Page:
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Old 02-11-2013, 09:28 AM   #77
Location: Massachusetts
Join Date: Jun 2006
Posts: 3,184
Re: Just how real is violence? And where does Aikido stands in all of this?

Filipe Messias wrote: View Post
My point with all this "bla,bla,bla" is that we´re mainly discussing "violence" as we know it from our civilized, organized, supervized with police and courts... the places where we usually carry on with our lives.
We're all discussing it from wherever we carry on our lives, and whatever our life experience has shown us. Even with the best of intentions, it's hard to speak knowledgeably about situations that you've never experienced; those who do speak about such experiences are usually blowhards and not knowledgeable. If there's a lesson there, perhaps it's that we need to be cautious about making broad assertions and sweeping generalizations about the nature of violence, current trends, "kids today" etc.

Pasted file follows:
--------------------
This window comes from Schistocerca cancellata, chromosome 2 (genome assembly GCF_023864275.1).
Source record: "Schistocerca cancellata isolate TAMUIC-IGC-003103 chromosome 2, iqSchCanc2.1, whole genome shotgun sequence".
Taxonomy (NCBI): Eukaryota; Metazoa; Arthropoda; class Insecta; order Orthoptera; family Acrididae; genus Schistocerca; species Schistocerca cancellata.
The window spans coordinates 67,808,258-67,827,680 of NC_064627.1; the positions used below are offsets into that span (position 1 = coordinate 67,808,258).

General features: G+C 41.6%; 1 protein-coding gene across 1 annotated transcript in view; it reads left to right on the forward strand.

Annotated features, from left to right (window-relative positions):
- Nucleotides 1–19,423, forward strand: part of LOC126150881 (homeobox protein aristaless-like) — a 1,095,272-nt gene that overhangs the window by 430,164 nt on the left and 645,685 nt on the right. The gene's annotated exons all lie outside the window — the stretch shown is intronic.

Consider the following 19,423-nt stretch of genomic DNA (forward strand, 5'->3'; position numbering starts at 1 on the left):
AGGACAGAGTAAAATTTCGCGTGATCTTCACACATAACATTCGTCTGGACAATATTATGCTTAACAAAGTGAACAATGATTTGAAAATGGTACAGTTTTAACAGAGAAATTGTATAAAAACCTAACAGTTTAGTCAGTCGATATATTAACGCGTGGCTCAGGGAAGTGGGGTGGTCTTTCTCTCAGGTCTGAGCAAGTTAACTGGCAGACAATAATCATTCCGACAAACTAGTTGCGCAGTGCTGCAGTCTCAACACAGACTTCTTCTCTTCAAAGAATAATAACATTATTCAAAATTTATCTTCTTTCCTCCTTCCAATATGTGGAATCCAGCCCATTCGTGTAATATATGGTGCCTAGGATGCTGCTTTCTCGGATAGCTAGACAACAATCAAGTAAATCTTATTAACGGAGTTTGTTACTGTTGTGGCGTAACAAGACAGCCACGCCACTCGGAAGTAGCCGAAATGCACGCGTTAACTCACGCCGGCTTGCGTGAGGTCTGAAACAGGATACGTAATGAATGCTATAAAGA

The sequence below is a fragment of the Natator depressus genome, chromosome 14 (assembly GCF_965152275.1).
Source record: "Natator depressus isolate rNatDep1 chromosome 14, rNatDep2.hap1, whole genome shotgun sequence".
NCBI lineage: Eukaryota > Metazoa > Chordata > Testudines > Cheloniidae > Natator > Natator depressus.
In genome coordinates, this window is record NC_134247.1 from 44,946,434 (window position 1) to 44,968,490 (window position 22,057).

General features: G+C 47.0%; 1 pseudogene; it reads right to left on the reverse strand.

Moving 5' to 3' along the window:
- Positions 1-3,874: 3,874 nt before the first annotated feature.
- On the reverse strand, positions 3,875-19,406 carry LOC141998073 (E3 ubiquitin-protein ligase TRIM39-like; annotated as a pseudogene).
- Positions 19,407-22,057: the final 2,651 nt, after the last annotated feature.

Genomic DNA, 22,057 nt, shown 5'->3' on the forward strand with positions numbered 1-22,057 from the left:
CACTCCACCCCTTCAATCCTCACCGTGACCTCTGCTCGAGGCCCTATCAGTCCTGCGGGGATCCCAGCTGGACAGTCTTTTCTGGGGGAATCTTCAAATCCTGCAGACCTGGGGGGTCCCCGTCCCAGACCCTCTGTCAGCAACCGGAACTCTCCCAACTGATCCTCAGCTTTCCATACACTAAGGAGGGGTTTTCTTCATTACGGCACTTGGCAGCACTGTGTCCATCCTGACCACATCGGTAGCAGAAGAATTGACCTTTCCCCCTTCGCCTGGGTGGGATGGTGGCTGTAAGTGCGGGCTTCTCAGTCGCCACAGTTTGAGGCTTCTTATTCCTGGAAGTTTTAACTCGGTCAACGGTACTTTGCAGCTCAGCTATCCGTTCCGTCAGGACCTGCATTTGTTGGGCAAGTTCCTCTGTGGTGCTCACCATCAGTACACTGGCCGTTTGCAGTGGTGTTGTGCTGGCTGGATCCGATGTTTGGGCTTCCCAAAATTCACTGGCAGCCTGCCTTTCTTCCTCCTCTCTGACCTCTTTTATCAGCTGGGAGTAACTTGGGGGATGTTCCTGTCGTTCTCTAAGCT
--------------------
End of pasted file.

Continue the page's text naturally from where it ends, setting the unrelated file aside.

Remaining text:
With that said, I would cautiously offer the very broad and sweeping generalization that it's always easier to destroy than it is to build, and it's always easier to disrupt peace than it is to create it. An American politician (really more properly called a statesman), Sam Rayburn, once said that any jackass can kick down a barn, but it takes a carpenter to build one. And acts of building, mending, and making peace tend to be subtle and much more easily overlooked than acts of destruction and disruption. So no, I don't think we live in a world that's becoming more violent. We live in a world where violence has always been cheap and easy to come by, compared to peace -- as it has always been. We live in a world where the work of civilizing the young is challenging and takes patience and persistence -- as it has always done. We live in a world where uncivilized people, grown to adulthood and empowered with adult privileges, can wreak havoc -- as it always was. But we also live in a world where the tools of civilizing -- reading, writing, exchanging ideas -- are more easily come by than at any time in the past. Those who would build rather than break, the lonely voices of peace, are perhaps less lonely than in the past (or at least less alone). This doesn't make the work of civilizing any easier -- it is still just as hard and must be accomplished one person at a time. But we have some better tools and at least we can know that it is happening in many different places.
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